others, it's fun, or perhaps just a “necessary evil.”
Personally, I enjoy it! My co-worker, Ginger, a content manager
here at Minitab, opened my eyes to something that made me love
grocery shopping even more: she shared the data behind her family’s
shopping trips. Being something of a data nerd, I really geeked out
over the... Continue Reading
Earlier, I wrote about the
different types of data statisticians typically encounter. In
this post, we're going to look at why, when given a choice in the
matter, we prefer to analyze continuous data rather than
categorical/attribute or discrete data.
As a reminder, when we assign something to a group or give it a
name, we have created attribute or
categorical data. If we count something,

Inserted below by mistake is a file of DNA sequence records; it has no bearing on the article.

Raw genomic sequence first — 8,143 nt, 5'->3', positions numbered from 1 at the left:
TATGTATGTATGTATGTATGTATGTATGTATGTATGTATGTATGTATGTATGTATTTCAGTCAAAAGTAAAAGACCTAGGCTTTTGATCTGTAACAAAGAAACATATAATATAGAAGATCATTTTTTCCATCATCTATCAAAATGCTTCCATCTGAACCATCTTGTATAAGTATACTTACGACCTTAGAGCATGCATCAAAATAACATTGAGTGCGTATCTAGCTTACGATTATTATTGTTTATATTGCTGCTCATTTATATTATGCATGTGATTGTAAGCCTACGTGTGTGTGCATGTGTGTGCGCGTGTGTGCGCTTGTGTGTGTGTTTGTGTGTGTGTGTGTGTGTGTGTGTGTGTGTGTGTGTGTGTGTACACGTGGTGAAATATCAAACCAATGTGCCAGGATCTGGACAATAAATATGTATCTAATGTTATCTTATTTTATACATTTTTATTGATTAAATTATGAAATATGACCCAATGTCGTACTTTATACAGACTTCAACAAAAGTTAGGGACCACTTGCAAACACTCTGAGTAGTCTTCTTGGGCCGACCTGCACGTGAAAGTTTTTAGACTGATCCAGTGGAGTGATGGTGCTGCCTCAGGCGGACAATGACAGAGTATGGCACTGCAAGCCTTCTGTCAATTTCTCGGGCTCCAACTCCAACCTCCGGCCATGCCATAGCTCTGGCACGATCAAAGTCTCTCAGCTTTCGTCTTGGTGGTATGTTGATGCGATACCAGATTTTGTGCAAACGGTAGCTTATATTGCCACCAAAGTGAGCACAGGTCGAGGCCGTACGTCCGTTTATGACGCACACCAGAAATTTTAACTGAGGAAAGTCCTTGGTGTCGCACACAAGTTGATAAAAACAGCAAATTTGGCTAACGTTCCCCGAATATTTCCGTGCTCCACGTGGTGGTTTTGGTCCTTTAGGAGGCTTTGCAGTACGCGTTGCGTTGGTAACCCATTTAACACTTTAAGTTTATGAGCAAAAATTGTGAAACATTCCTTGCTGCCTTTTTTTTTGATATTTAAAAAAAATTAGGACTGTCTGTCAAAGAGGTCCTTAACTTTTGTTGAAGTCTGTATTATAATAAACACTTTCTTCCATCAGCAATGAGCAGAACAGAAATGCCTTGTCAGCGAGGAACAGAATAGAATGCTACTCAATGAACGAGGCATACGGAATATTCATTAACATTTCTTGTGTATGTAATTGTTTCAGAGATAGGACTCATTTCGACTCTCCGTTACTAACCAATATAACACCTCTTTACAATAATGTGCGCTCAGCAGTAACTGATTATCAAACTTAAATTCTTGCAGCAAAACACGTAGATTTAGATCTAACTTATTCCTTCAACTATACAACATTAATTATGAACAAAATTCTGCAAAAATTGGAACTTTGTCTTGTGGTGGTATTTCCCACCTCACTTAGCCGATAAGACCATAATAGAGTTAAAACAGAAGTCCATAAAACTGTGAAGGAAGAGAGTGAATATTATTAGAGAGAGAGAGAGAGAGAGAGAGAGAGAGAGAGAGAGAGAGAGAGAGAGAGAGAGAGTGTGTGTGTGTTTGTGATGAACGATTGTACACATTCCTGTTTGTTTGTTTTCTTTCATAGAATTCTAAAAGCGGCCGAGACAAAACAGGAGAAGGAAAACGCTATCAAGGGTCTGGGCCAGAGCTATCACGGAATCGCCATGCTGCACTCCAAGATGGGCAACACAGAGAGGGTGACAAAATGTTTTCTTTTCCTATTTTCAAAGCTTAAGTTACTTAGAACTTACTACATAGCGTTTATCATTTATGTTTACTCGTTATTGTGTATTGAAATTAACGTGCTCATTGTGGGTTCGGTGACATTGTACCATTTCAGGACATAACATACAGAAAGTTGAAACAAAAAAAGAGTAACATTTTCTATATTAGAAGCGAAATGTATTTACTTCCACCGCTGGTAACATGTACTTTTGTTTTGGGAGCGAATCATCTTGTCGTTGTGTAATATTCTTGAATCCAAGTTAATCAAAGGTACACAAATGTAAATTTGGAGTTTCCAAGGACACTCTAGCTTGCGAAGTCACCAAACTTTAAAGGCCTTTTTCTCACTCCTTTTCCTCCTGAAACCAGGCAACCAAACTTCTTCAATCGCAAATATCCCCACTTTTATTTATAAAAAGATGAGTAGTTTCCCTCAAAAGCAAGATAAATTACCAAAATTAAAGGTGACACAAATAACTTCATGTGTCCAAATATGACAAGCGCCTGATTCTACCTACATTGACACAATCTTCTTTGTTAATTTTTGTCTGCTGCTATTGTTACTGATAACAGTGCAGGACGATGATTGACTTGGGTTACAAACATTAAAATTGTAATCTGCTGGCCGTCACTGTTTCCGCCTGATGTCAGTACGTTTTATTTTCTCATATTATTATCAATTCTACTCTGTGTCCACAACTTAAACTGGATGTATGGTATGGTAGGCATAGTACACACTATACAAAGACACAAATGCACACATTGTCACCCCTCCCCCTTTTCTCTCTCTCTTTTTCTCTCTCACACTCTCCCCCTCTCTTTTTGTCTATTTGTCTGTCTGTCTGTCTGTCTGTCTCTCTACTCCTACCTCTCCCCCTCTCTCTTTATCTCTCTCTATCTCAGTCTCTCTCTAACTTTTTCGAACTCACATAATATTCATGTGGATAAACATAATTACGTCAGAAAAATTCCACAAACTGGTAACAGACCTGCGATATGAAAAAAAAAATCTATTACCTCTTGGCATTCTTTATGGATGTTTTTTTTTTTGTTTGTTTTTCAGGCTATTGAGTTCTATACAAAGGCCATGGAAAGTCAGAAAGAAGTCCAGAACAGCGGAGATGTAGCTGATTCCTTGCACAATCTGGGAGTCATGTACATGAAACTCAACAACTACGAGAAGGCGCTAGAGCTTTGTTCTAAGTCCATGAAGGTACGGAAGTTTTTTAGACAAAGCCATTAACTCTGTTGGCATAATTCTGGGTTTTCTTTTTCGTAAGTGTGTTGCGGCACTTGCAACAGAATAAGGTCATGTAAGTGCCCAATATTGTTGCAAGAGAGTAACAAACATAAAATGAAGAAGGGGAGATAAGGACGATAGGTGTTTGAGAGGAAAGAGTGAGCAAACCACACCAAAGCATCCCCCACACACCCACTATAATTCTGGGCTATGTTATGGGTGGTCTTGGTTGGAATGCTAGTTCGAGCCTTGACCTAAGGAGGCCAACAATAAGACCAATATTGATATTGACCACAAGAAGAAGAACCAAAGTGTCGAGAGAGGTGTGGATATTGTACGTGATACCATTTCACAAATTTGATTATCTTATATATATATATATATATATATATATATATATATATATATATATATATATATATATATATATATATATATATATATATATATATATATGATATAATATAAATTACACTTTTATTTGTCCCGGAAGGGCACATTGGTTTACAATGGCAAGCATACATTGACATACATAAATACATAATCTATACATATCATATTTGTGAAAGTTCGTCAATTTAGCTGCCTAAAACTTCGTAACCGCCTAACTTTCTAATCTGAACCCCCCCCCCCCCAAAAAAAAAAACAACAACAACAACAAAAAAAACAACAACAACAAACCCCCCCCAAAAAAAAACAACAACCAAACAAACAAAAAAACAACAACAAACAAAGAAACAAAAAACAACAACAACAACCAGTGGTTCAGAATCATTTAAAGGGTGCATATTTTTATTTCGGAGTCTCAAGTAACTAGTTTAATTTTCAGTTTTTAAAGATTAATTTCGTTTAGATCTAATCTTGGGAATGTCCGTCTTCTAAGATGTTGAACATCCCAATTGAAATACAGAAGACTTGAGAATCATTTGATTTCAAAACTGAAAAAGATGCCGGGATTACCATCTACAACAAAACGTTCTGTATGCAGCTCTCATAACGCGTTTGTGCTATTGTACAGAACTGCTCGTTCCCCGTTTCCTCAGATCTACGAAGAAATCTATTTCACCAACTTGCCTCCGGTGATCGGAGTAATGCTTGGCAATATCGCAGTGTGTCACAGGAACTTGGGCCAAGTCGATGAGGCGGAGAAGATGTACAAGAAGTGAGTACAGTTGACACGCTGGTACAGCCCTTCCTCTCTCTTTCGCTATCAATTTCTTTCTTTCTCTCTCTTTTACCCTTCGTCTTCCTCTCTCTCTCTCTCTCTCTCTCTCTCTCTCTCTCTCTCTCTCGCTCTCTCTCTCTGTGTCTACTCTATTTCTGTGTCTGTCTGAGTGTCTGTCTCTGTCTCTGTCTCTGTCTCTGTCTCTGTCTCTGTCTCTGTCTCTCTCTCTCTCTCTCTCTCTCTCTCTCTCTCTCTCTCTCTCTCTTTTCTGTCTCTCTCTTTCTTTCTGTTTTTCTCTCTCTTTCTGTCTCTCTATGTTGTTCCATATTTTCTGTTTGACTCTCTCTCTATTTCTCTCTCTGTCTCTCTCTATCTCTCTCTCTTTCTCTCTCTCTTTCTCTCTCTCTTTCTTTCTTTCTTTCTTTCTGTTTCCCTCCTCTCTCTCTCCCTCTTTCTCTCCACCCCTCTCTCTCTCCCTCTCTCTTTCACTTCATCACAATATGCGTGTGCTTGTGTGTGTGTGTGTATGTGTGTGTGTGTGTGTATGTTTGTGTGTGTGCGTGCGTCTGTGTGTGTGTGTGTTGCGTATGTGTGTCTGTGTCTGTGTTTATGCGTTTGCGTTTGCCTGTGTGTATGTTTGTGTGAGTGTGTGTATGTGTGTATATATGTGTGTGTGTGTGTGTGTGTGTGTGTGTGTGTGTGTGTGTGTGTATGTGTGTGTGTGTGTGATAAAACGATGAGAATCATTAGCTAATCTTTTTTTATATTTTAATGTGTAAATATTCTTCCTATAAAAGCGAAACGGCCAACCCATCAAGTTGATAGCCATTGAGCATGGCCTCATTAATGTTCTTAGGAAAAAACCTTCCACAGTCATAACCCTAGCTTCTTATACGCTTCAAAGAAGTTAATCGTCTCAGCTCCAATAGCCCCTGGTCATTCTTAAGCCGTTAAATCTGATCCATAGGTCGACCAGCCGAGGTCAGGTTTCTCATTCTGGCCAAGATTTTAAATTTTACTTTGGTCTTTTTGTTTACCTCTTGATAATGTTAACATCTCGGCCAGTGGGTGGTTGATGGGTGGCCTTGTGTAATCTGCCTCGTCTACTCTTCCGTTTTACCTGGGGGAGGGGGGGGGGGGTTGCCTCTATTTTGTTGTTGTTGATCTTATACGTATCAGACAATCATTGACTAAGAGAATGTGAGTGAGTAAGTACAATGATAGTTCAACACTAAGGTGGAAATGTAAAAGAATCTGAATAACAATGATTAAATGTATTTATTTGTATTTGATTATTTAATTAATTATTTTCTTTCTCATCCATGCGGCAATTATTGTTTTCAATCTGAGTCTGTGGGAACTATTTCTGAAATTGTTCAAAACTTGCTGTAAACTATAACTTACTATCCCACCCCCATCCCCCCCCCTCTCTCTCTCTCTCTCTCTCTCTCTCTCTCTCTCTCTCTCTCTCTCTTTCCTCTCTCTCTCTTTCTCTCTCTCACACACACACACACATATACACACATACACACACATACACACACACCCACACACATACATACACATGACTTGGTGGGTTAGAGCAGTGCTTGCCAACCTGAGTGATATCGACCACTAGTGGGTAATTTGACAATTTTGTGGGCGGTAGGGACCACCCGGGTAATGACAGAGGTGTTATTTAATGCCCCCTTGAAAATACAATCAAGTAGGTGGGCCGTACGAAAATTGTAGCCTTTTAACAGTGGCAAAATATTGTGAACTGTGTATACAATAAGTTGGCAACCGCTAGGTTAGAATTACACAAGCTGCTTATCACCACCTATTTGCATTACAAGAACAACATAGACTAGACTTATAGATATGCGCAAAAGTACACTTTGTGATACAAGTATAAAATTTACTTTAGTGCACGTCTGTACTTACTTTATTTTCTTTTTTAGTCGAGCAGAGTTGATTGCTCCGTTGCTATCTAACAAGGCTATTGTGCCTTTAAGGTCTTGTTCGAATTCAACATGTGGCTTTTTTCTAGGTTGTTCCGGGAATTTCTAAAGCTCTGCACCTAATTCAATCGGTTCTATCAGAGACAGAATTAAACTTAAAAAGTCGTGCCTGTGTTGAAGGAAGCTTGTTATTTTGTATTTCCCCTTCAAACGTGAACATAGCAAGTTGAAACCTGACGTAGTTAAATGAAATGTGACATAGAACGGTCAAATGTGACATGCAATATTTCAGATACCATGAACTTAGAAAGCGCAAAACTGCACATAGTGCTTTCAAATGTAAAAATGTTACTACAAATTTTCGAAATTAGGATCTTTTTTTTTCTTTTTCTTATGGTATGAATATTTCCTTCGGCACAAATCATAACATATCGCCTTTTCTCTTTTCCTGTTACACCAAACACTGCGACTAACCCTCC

like... Continue Reading
You run a capability analysis
and your Cpk is bad. Now what?
First, let’s start by defining
what “bad” is. In simple terms, the smaller the Cpk, the more
defects you have. So the larger your Cpk is, the
practitioners use a Cpk of 1.33 as the gold standard, so we’ll
treat that as the gold standard here, too.
Suppose we collect some data and run a capability analysis using
In Part 1 of Gauging Gage, I looked at how adequate a
sampling of 10 parts is for a Gage R&R Study and providing
some advice based on the results.
Now I want to turn my attention to the other two factors in the
standard Gage experiment: 3 operators and 2 replicates.
Specifically, what if instead of increasing the number of parts in
the experiment (my previous post demonstrated you would need... Continue Reading
by Kevin Clay, guest blogger
In transactional or service processes, we often deal with
lead-time data, and usually that data does not follow the normal
Consider a Lean Six Sigma project to reduce the lead time
required to install an information technology solution at a
customer site. It should take no more than 30 days—working 10 hours
per day Monday–Friday—to complete, test and... Continue Reading
"You take 10 parts and have 3 operators measure each 2
This standard approach to a Gage R&R experiment is so